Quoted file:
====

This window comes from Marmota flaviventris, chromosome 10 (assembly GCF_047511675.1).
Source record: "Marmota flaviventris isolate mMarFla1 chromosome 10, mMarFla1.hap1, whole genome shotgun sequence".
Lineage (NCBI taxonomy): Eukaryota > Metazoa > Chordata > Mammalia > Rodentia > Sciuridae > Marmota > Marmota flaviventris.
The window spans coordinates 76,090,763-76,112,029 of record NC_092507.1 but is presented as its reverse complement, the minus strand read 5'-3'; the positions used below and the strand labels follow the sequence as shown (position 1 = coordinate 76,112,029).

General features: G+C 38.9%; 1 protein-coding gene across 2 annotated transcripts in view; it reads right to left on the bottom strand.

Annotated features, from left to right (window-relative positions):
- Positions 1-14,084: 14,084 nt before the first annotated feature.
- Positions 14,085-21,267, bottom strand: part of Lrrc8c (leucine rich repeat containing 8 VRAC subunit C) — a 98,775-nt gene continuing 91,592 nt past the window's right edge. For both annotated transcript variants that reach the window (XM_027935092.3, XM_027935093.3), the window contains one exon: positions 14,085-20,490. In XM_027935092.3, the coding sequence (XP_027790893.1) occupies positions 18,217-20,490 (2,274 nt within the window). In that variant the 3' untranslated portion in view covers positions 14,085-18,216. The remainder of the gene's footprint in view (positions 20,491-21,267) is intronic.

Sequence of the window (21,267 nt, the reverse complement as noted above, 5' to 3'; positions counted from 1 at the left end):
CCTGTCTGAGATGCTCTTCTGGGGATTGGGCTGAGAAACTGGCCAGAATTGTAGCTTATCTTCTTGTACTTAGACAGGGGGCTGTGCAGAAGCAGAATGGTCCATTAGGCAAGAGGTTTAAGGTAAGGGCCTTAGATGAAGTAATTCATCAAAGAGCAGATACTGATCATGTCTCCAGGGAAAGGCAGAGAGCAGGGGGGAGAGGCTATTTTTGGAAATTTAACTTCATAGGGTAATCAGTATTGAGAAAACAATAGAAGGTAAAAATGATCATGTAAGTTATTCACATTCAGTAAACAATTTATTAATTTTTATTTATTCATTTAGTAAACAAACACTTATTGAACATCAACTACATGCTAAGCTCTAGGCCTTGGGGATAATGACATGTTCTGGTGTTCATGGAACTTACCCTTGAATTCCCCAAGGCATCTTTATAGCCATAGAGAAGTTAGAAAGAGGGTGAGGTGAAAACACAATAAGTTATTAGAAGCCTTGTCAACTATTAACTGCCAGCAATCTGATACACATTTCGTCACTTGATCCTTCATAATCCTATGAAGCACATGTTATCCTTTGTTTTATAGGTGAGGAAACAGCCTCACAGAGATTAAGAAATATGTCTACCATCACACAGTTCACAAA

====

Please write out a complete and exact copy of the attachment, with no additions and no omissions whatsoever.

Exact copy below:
This window comes from Marmota flaviventris, chromosome 10 (assembly GCF_047511675.1).
Source record: "Marmota flaviventris isolate mMarFla1 chromosome 10, mMarFla1.hap1, whole genome shotgun sequence".
Lineage (NCBI taxonomy): Eukaryota > Metazoa > Chordata > Mammalia > Rodentia > Sciuridae > Marmota > Marmota flaviventris.
The window spans coordinates 76,090,763-76,112,029 of record NC_092507.1 but is presented as its reverse complement, the minus strand read 5'-3'; the positions used below and the strand labels follow the sequence as shown (position 1 = coordinate 76,112,029).

General features: G+C 38.9%; 1 protein-coding gene across 2 annotated transcripts in view; it reads right to left on the bottom strand.

Annotated features, from left to right (window-relative positions):
- Positions 1-14,084: 14,084 nt before the first annotated feature.
- Positions 14,085-21,267, bottom strand: part of Lrrc8c (leucine rich repeat containing 8 VRAC subunit C) — a 98,775-nt gene continuing 91,592 nt past the window's right edge. For both annotated transcript variants that reach the window (XM_027935092.3, XM_027935093.3), the window contains one exon: positions 14,085-20,490. In XM_027935092.3, the coding sequence (XP_027790893.1) occupies positions 18,217-20,490 (2,274 nt within the window). In that variant the 3' untranslated portion in view covers positions 14,085-18,216. The remainder of the gene's footprint in view (positions 20,491-21,267) is intronic.

Sequence of the window (21,267 nt, the reverse complement as noted above, 5' to 3'; positions counted from 1 at the left end):
CCTGTCTGAGATGCTCTTCTGGGGATTGGGCTGAGAAACTGGCCAGAATTGTAGCTTATCTTCTTGTACTTAGACAGGGGGCTGTGCAGAAGCAGAATGGTCCATTAGGCAAGAGGTTTAAGGTAAGGGCCTTAGATGAAGTAATTCATCAAAGAGCAGATACTGATCATGTCTCCAGGGAAAGGCAGAGAGCAGGGGGGAGAGGCTATTTTTGGAAATTTAACTTCATAGGGTAATCAGTATTGAGAAAACAATAGAAGGTAAAAATGATCATGTAAGTTATTCACATTCAGTAAACAATTTATTAATTTTTATTTATTCATTTAGTAAACAAACACTTATTGAACATCAACTACATGCTAAGCTCTAGGCCTTGGGGATAATGACATGTTCTGGTGTTCATGGAACTTACCCTTGAATTCCCCAAGGCATCTTTATAGCCATAGAGAAGTTAGAAAGAGGGTGAGGTGAAAACACAATAAGTTATTAGAAGCCTTGTCAACTATTAACTGCCAGCAATCTGATACACATTTCGTCACTTGATCCTTCATAATCCTATGAAGCACATGTTATCCTTTGTTTTATAGGTGAGGAAACAGCCTCACAGAGATTAAGAAATATGTCTACCATCACACAGTTCACAAA